This article is a part of the Implementing emails in 2021 series. If you missed the introduction, read Basics & how to test generated emails.
In this part, I will discuss some rules and best practices you should keep in mind when implementing your layout for Outlook.
When it comes to general reusable layouts in HTML and CSS,
DIV element with
margin is the king. In Outlook, however, there are some limitations.
A bit about spacing in Outlook
Outlook doesn’t work well with CSS spacing defined via
margin on regular elements. Instead, you should work with just the following options:
- Typography elements (
LI) are using some default margins in Outlook. You can only (sometimes) make them
0, but not specific values that Outlook would respect.
- CSS spacing correctly applies only to table cells (
TD) but unless you discard the extra table spacing (code sample below), there is no guarantee that you’ll get exactly the values you want.
So if you need a container with some spacing, using a table is a good choice.
Building a container table
We are going to start with a very simple 1x1 table that will allow us to apply the spacing later. In this article, I will stick to simple containers with sharp corners and white background, as implementing a container with rounded corners is a whole different story. However, understanding these fundamentals on which we will later build is critical.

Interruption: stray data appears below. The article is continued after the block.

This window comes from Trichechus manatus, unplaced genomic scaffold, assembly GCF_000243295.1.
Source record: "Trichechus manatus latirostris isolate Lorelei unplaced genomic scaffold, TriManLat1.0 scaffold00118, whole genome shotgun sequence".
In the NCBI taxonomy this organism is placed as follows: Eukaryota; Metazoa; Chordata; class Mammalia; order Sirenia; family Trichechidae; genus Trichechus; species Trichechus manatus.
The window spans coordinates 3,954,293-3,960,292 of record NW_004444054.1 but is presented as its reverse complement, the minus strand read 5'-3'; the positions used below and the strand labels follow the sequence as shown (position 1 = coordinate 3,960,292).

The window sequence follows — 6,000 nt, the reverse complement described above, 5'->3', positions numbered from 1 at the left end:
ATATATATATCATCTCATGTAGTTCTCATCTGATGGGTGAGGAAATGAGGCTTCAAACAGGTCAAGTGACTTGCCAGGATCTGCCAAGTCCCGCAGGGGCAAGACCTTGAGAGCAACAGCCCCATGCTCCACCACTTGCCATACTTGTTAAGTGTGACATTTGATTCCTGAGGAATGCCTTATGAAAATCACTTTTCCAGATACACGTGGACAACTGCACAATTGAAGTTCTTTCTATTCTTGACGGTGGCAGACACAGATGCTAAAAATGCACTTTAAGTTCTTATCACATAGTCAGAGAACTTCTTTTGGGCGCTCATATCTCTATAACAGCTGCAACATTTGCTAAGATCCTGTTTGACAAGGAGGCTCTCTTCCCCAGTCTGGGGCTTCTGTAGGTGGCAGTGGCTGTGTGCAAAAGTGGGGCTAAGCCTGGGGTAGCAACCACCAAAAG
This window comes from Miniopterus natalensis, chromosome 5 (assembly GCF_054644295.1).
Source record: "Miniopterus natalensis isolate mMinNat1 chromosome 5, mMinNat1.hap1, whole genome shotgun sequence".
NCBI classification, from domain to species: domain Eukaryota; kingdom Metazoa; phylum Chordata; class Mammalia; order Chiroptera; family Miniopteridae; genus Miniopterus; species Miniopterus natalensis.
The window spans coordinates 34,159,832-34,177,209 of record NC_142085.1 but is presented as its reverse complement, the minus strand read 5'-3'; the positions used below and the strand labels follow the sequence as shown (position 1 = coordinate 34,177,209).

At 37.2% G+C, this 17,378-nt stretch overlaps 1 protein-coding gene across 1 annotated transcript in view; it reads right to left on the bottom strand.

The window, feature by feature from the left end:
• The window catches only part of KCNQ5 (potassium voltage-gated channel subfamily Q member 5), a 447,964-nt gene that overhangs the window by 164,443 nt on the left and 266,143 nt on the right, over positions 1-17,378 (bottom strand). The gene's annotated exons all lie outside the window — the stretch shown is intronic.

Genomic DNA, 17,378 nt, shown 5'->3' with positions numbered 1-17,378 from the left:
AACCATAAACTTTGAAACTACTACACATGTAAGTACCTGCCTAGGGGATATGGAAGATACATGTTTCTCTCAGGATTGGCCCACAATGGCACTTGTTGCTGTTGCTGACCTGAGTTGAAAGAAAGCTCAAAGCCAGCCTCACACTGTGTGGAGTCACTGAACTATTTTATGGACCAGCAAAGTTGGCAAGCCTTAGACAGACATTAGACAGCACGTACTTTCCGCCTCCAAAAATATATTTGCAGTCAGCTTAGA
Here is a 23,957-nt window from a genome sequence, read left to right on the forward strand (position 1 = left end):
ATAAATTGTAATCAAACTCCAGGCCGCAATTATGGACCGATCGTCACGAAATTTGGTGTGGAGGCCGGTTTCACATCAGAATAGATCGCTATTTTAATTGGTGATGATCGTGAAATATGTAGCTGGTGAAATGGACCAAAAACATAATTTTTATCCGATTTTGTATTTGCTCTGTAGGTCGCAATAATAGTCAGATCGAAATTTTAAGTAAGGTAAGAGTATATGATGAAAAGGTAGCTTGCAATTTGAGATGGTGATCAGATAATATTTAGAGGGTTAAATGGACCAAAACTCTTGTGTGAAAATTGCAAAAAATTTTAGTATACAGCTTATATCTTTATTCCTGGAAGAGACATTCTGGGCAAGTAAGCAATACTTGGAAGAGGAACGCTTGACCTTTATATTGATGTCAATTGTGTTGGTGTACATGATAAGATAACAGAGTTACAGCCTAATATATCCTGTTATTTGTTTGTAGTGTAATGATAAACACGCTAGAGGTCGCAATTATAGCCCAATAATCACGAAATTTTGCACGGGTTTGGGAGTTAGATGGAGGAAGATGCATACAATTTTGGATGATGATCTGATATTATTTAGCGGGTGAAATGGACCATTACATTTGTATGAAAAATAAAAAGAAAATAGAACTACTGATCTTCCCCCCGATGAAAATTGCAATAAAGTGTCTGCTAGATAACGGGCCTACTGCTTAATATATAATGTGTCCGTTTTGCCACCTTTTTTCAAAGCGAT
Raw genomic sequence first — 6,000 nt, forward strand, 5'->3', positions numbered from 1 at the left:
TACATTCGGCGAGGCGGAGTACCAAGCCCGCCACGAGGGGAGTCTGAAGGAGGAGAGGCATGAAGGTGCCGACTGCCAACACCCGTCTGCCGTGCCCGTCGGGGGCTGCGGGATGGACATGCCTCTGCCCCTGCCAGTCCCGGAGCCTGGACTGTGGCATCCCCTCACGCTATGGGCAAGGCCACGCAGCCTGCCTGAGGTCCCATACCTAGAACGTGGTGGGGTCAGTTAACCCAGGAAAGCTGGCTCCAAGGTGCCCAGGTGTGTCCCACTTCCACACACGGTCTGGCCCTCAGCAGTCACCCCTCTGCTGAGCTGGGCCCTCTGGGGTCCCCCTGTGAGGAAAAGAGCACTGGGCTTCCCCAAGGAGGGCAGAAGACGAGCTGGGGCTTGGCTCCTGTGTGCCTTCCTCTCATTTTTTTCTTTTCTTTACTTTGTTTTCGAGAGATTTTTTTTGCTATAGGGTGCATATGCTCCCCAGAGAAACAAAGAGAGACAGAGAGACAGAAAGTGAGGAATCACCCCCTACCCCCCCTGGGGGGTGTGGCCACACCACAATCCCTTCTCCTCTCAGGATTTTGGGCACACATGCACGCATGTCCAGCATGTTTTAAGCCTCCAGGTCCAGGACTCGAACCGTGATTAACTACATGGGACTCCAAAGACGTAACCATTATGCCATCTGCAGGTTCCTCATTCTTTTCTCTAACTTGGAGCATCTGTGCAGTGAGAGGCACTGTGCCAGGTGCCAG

The base code of a container table
Here is the code of our basic table container:
The crucial part is to reset all possible spacings at all levels:
- Everything has
TABLEresets all the attributes influencing spacing (
width) in HTML attributes as well as in CSS.
It produces the following result as a base for our email body:
The next task is simple; you need to define the internal padding of your container. All you need to do is to add the padding to the style of your table cell. This will work the same for both Outlook and other email clients.
In our case, I applied
24px padding from all sides to match the design requirements.
Here is the final code, which differs only in
padding from the previous code:
No other specialties needed. Our table layout already ensures the same baseline for both worlds.
This is what our result looks like:
It doesn’t have rounded corners yet, but it is a good start.